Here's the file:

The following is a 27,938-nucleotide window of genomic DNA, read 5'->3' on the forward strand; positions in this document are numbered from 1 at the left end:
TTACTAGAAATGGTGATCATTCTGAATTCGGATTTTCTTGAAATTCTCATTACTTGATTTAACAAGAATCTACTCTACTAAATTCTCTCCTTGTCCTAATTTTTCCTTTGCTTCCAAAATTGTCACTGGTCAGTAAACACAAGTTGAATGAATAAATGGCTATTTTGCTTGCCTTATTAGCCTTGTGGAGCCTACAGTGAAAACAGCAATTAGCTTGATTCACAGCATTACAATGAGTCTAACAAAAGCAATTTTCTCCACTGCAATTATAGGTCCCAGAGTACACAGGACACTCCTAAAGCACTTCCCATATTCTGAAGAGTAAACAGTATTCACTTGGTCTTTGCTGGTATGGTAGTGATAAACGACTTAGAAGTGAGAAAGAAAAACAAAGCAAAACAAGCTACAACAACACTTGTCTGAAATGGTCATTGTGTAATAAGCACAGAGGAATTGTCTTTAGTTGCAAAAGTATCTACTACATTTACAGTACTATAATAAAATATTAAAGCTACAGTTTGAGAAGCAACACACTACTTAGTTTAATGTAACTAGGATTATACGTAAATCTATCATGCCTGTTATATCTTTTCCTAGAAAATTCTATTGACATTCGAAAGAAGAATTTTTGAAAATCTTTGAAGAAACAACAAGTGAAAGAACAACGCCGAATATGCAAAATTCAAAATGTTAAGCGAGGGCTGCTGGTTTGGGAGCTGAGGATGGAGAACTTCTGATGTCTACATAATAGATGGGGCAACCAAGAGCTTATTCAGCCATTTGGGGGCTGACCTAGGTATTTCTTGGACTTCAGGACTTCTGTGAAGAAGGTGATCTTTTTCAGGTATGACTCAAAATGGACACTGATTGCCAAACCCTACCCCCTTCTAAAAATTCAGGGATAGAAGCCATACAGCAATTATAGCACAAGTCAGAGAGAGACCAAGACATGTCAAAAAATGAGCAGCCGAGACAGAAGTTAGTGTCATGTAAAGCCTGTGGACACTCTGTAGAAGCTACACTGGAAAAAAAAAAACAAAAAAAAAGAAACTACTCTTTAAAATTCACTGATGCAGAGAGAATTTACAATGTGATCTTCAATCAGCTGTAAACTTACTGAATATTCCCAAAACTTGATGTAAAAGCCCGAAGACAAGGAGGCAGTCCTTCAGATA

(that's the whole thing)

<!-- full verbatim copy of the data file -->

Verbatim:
The following is a 27,938-nucleotide window of genomic DNA, read 5'->3' on the forward strand; positions in this document are numbered from 1 at the left end:
TTACTAGAAATGGTGATCATTCTGAATTCGGATTTTCTTGAAATTCTCATTACTTGATTTAACAAGAATCTACTCTACTAAATTCTCTCCTTGTCCTAATTTTTCCTTTGCTTCCAAAATTGTCACTGGTCAGTAAACACAAGTTGAATGAATAAATGGCTATTTTGCTTGCCTTATTAGCCTTGTGGAGCCTACAGTGAAAACAGCAATTAGCTTGATTCACAGCATTACAATGAGTCTAACAAAAGCAATTTTCTCCACTGCAATTATAGGTCCCAGAGTACACAGGACACTCCTAAAGCACTTCCCATATTCTGAAGAGTAAACAGTATTCACTTGGTCTTTGCTGGTATGGTAGTGATAAACGACTTAGAAGTGAGAAAGAAAAACAAAGCAAAACAAGCTACAACAACACTTGTCTGAAATGGTCATTGTGTAATAAGCACAGAGGAATTGTCTTTAGTTGCAAAAGTATCTACTACATTTACAGTACTATAATAAAATATTAAAGCTACAGTTTGAGAAGCAACACACTACTTAGTTTAATGTAACTAGGATTATACGTAAATCTATCATGCCTGTTATATCTTTTCCTAGAAAATTCTATTGACATTCGAAAGAAGAATTTTTGAAAATCTTTGAAGAAACAACAAGTGAAAGAACAACGCCGAATATGCAAAATTCAAAATGTTAAGCGAGGGCTGCTGGTTTGGGAGCTGAGGATGGAGAACTTCTGATGTCTACATAATAGATGGGGCAACCAAGAGCTTATTCAGCCATTTGGGGGCTGACCTAGGTATTTCTTGGACTTCAGGACTTCTGTGAAGAAGGTGATCTTTTTCAGGTATGACTCAAAATGGACACTGATTGCCAAACCCTACCCCCTTCTAAAAATTCAGGGATAGAAGCCATACAGCAATTATAGCACAAGTCAGAGAGAGACCAAGACATGTCAAAAAATGAGCAGCCGAGACAGAAGTTAGTGTCATGTAAAGCCTGTGGACACTCTGTAGAAGCTACACTGGAAAAAAAAAAACAAAAAAAAAGAAACTACTCTTTAAAATTCACTGATGCAGAGAGAATTTACAATGTGATCTTCAATCAGCTGTAAACTTACTGAATATTCCCAAAACTTGATGTAAAAGCCCGAAGACAAGGAGGCAGTCCTTCAGATA